To mark the 48th anniversary of Gen. Douglas MacArthur’s recapture of Seoul from Communist forces, Korean Americans spent an evening cleaning up MacArthur Park and, for good measure, feeding the poor.
“What better way to honor the great American,” said Nam-Tai Cho, president of the Korean Veterans Assn.'s Western region and organizer of the Monday event. “As one who works in nearby Koreatown, I always feel sad that the statue of such a great man is surrounded by trash.”
Young-Seok Suh, an anesthesiologist who lived through the Korean War as a child, said, “If it weren’t for Gen. MacArthur, we wouldn’t be in Los Angeles. But for the general, we would be suffering under communism today.”
Suh said most Americans do not appear to care much anymore about MacArthur, who was fired by President Harry S. Truman for insubordination in a dispute with superiors over the waging of the war. But Koreans continue to consider him a hero for his role in saving South Korea from Communist rule.
Officials at MacArthur Memorial--a city-run agency in Norfolk, Va., that maintains a complex of museums and archives devoted to the general--were delighted to hear about the park cleanup. “We are touched,” said archivist Jim Zobel, especially given the condition--and reputation--of the park.
Zobel said MacArthur’s widow, Jean, 100, still lives at the Waldorf-Astoria Hotel in New York. She moved there with the general after Truman relieved him of command of the United Nations forces in Korea in 1951.
About 60 Korean War veterans and their families also came to the Los Angeles park to remember the day that Koreans call gu-i-pal, which means 9/28, the date MacArthur recaptured Seoul from the North Korean army.
Cho, an enthusiastic participant, hurt his back trying to pull a cart loaded with junk from the shallow water near MacArthur’s statue. “It’s amazing what people have put in the water,” he said, grimacing in pain.
Although they did not participate in the work, more than 100 residents of the area enjoyed Korean barbecued beef, spicy cucumber salad, soft drinks and coffee.
“I like Korean food very much,” said a man who identified himself only as Romero. Neither he nor his two companions appeared concerned about the connections linking the food, the cleanup and the historic day. They sat on the grass and enjoyed their good fortune: food served by immaculately coiffed members of the Korean American Mothers Assn., dressed in gray striped aprons.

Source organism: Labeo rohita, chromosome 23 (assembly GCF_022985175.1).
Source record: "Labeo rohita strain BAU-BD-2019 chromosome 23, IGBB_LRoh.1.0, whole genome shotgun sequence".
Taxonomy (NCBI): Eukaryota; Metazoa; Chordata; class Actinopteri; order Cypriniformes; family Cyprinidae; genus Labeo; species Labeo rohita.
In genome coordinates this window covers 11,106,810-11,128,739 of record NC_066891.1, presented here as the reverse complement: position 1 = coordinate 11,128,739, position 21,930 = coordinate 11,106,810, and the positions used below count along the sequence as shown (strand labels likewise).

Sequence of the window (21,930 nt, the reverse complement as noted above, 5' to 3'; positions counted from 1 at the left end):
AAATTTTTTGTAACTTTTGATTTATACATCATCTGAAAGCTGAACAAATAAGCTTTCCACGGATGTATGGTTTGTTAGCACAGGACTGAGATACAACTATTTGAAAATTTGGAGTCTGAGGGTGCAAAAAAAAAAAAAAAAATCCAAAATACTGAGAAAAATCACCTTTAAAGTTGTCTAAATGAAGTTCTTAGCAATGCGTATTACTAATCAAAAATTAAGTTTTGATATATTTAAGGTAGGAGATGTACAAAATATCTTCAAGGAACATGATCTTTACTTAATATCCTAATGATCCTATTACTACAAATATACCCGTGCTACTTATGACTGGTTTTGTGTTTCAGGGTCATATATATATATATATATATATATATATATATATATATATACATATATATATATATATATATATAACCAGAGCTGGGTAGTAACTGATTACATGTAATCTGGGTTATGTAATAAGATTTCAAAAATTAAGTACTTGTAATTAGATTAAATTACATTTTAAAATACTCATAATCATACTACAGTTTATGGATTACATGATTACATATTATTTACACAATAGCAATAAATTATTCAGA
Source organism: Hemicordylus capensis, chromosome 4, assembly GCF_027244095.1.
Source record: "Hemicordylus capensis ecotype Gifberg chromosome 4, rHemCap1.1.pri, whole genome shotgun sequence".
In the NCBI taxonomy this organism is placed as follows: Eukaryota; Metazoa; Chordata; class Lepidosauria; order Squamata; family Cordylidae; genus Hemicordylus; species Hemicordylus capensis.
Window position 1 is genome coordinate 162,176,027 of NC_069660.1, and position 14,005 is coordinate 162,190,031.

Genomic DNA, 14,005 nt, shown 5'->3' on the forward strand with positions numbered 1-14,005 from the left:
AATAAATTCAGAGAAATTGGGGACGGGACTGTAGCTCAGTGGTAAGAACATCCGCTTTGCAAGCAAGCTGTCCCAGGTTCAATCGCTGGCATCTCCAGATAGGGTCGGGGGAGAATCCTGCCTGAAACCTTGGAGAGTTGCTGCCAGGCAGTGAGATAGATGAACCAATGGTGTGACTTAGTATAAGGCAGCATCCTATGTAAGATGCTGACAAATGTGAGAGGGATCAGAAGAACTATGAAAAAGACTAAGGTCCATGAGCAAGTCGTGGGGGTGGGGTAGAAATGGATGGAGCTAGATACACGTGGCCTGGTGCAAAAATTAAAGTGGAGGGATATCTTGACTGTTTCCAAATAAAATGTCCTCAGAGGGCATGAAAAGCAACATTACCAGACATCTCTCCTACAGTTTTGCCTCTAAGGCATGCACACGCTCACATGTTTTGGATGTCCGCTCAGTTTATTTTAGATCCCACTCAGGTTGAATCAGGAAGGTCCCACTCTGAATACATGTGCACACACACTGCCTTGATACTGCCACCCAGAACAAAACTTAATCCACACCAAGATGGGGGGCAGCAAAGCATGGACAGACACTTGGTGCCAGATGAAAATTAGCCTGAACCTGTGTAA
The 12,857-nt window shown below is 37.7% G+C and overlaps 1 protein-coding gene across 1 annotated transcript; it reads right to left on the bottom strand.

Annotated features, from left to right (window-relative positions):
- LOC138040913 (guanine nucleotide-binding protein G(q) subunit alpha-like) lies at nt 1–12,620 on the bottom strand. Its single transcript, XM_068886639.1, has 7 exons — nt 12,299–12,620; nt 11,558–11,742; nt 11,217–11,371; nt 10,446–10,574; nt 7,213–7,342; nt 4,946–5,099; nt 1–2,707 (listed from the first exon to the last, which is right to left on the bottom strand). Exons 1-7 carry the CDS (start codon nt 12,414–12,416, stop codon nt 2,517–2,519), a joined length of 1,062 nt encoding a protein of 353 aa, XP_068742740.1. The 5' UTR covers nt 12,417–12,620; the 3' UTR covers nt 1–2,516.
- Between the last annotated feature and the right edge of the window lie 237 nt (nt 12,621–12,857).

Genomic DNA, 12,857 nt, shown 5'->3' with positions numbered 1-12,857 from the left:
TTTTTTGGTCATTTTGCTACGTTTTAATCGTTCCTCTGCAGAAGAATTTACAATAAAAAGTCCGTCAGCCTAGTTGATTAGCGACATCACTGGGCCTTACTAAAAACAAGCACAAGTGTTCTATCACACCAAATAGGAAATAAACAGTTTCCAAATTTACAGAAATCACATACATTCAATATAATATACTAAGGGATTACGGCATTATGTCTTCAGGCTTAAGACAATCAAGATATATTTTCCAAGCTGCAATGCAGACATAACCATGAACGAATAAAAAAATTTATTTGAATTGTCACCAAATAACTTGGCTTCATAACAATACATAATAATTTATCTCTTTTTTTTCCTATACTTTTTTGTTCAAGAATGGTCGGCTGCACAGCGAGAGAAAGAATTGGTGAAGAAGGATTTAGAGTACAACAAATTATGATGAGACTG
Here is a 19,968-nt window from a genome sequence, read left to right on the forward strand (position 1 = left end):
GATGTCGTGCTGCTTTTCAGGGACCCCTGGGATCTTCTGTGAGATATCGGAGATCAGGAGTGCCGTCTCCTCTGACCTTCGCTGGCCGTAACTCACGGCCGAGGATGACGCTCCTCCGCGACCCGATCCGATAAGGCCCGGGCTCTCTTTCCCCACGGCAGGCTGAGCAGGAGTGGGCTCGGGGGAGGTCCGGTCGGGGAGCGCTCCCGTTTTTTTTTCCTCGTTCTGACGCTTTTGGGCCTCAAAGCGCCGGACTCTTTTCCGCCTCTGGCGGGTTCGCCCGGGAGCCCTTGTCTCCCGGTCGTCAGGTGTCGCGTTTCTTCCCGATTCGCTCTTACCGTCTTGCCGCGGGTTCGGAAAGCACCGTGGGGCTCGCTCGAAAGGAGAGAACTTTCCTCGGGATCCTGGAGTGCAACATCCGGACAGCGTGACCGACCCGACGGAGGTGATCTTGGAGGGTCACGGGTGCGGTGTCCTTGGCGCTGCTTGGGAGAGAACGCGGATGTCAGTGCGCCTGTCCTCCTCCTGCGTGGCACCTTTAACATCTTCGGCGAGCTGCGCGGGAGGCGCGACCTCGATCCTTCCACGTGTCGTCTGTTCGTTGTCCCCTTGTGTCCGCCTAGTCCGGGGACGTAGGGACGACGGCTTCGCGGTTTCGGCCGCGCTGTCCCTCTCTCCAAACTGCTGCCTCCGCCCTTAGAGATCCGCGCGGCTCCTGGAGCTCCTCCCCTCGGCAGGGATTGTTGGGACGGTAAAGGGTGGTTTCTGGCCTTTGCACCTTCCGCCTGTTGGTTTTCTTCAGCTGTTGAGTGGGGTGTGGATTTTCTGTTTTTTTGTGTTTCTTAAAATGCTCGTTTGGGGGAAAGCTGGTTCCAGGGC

The Rev. Jong-Ryul Yu, pastor of the Church for the Homeless, prayed with each person in line.
“God bless you,” he said. “In the name of Jesus, amen.”
The pastor appreciated the mothers group’s help. For the last three months, Yu and colleague Lucky Chung have fed breakfast, lunch and dinner to as many as 450 people a day at the park.
“We now have 10 former homeless people who are working as volunteers,” Chung said proudly.
The Korean War cost 54,246 American lives and left 250,000 Americans injured. An additional 8,177 Americans are still listed as missing. More than 2 million Koreans died.
The two Koreas are technically still at war. An armistice, declaring a cease-fire, was achieved in July 1953, but no peace treaty was ever signed.
John Chavez of Redlands was 20 when he went to Korea in 1950 to serve in the 187th Airborne Regimental Combat Team. He said he was gratified to be invited to the remembrance at the park and to be recognized for his service.
Americans, he said, “all forgot. But not Koreans.”
Chavez and his 187th Airborne buddies David Cabrillo of Riverside and Joe Castaneda of Wilmington were among the 154 American veterans invited to Korea in 1994 by the South Korean government, he said.
Because of the American role in the war, Korea has looked to the United States as its benefactor.
On Sept. 28, 1950, U.N. troops under MacArthur’s command took over the South Korean capitol building and hoisted the U.N. flag.
After living under Communist rule since June 25, when the war broke out, jubilant Koreans, waving and applauding, greeted the soldiers arriving in the city.
Their appearance coincided with Chusok, the Harvest Moon Festival, when Koreans honor their ancestors by visiting graves with the first fruits of the harvest.
Koreans did not know it then, but weeks before the Allied victory in Seoul, MacArthur and the Joint Chiefs of Staff had been at loggerheads, squabbling about the general’s plan to launch an amphibious attack at Inchon, a port city about 12 miles west of the capital.
Everyone but MacArthur worried about the difficulties of putting an amphibious force ashore there, where waves were known to be among the tallest in the world. But MacArthur went ahead, and the strategy worked.
Friction between the Truman administration and the general came to a head in April 1951. Truman wanted to contain the war at the 38th parallel, but MacArthur insisted on driving the Chinese, who had joined the North Koreans, from the peninsula. He argued for bombing the Chinese border, if necessary, with nuclear weapons.
Neither officials in Washington nor their allies in Europe saw Korea as worth the risk of starting a nuclear war with the Soviet Union. So Truman fired MacArthur, shocking Koreans, who had hoped the general would liberate all of Korea.
The enormous statue of MacArthur overlooking Inchon Harbor is testimony to the affection Koreans still have for him. And though he may have faded from American memory, Korean immigrants have brought their regard for him to L.A.
“My heart breaks whenever I come to the park and see the garbage strewn near his statue,” said Kyu-Ho Im, 74, a Koreatown resident who has waged a one-man battle to maintain the statue.
“It pains me,” he said. “That’s why I keep coming back to the park. This is my way of saying thank you to Gen. MacArthur.”